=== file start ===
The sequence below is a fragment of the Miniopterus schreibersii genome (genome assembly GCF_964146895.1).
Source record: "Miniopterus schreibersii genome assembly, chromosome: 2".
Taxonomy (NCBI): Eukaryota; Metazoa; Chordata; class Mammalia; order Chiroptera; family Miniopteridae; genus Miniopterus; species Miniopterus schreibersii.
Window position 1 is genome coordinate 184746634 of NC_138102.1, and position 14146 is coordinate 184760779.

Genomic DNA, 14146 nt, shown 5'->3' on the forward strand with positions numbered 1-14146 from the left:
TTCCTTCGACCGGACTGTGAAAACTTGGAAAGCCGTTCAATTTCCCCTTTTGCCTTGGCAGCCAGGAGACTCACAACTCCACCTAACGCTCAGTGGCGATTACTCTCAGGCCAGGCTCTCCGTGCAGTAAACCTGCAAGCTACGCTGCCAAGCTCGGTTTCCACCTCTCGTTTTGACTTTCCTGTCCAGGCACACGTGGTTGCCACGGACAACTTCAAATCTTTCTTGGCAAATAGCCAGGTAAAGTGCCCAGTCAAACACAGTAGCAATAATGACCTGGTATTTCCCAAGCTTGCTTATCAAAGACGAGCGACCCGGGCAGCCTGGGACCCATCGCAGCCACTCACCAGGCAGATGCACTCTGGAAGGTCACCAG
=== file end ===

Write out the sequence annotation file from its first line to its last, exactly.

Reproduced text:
The sequence below is a fragment of the Miniopterus schreibersii genome (genome assembly GCF_964146895.1).
Source record: "Miniopterus schreibersii genome assembly, chromosome: 2".
Taxonomy (NCBI): Eukaryota; Metazoa; Chordata; class Mammalia; order Chiroptera; family Miniopteridae; genus Miniopterus; species Miniopterus schreibersii.
Window position 1 is genome coordinate 184746634 of NC_138102.1, and position 14146 is coordinate 184760779.

Genomic DNA, 14146 nt, shown 5'->3' on the forward strand with positions numbered 1-14146 from the left:
TTCCTTCGACCGGACTGTGAAAACTTGGAAAGCCGTTCAATTTCCCCTTTTGCCTTGGCAGCCAGGAGACTCACAACTCCACCTAACGCTCAGTGGCGATTACTCTCAGGCCAGGCTCTCCGTGCAGTAAACCTGCAAGCTACGCTGCCAAGCTCGGTTTCCACCTCTCGTTTTGACTTTCCTGTCCAGGCACACGTGGTTGCCACGGACAACTTCAAATCTTTCTTGGCAAATAGCCAGGTAAAGTGCCCAGTCAAACACAGTAGCAATAATGACCTGGTATTTCCCAAGCTTGCTTATCAAAGACGAGCGACCCGGGCAGCCTGGGACCCATCGCAGCCACTCACCAGGCAGATGCACTCTGGAAGGTCACCAG